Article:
Skeptics argue it could take decades for Kiev to qualify for accession FILE PHOTO. Denis Shmygal. © Pavlo Gonchar / SOPA Images / LightRocket via Getty Images
Ukraine sees itself as part of the EU in two years, but even its most ardent supporters in the bloc believe that target to be overambitious, Politico reported on Monday. The deadline was set by Prime Minister Denis Shmigal ahead of an EU-Ukraine meeting in Kiev next Friday.
“We expect that this year, in 2023, we can already have this pre-entry stage of negotiations,” Shmigal told the news outlet.
Ukraine applied for EU candidate status last February, after Russia launched its military operation. Brussels granted Kiev that status in June, though the timing for accession remains a matter of debate.
Kiev and its biggest backers, such as Poland, claim Ukraine deserves to be fast-tracked to full membership. More skeptical nations have argued that it may take considerable time before the country meets the criteria.
French President Emmanuel Macron warned in May that the accession process “would probably take several decades,” unless the EU lowers its requirements “and also partially the principles that we hold.”
Türkiye has been kept waiting on the EU’s doorstep since 1999, while Ankara’s request to join the European Economic Community, the EU’s predecessor, was filed in 1987.
European Council President Charles Michel, who traveled to Kiev earlier this month to offer reassurances that Ukraine will eventually become part of the EU, indicated that the bloc’s leadership has no intention of bending the rules.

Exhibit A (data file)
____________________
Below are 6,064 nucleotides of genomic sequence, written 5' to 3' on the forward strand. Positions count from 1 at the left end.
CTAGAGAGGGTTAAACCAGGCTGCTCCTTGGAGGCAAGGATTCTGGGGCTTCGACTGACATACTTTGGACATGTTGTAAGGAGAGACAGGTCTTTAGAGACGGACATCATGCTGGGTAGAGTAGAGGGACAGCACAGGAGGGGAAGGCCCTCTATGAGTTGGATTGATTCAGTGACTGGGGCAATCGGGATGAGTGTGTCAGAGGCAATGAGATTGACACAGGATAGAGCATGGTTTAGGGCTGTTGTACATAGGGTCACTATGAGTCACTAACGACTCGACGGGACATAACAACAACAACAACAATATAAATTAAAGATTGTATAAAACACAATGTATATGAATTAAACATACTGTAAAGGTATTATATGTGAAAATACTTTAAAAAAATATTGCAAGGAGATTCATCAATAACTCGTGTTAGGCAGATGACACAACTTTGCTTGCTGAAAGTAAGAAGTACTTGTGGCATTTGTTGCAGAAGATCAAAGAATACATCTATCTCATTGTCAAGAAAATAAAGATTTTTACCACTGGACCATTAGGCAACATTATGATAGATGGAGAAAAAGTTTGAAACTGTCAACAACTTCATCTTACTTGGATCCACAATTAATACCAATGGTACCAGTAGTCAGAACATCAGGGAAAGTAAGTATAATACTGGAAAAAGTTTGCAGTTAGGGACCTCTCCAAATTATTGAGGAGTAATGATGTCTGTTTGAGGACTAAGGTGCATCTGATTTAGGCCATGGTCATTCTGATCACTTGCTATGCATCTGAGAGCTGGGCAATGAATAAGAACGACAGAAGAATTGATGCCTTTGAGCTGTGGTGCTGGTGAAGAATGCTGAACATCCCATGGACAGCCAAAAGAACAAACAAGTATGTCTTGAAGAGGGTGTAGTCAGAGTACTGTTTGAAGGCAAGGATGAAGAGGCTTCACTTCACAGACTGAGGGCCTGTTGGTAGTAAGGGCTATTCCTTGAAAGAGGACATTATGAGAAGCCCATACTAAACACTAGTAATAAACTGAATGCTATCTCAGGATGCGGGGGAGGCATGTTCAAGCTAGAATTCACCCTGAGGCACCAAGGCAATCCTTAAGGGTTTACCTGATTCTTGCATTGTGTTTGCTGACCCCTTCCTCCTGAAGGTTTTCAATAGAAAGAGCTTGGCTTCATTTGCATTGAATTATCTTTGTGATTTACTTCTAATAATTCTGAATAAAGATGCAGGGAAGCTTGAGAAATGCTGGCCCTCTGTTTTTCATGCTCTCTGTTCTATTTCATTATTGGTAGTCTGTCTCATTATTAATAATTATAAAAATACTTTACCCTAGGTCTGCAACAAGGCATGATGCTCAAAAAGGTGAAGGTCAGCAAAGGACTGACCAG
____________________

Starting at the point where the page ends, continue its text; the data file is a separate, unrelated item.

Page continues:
“If it means changing the rules and procedures, no, because we believe in and defend the rule of law,” Michel said in an interview last week when discussing what fast-tracking Ukraine could mean.
Politico described Shmigal’s deadline as “throwing down a gauntlet to the EU establishment.” The head of the Ukrainian cabinet said he expects progress in specific areas, including the continued suspension of tariffs and quotas for Ukrainian goods, and inclusion into the EU’s mobile roaming area.
Kiev could take certain steps to allay any criticism from the EU, such as rolling back controversial legislation which regulates how justices of the Constitutional Court are appointed, according to Politico.
The reform was passed in December, with Kiev ignoring recommendations from the Venice Commission to modify the draft to prevent political influence on a special body tasked with screening candidates.
President Vladimir Zelensky has been at loggerheads with the Constitutional Court since 2020, when he launched a campaign to remove the chief justice after the court struck down a bill that the presidential office wanted passed into law. (RT)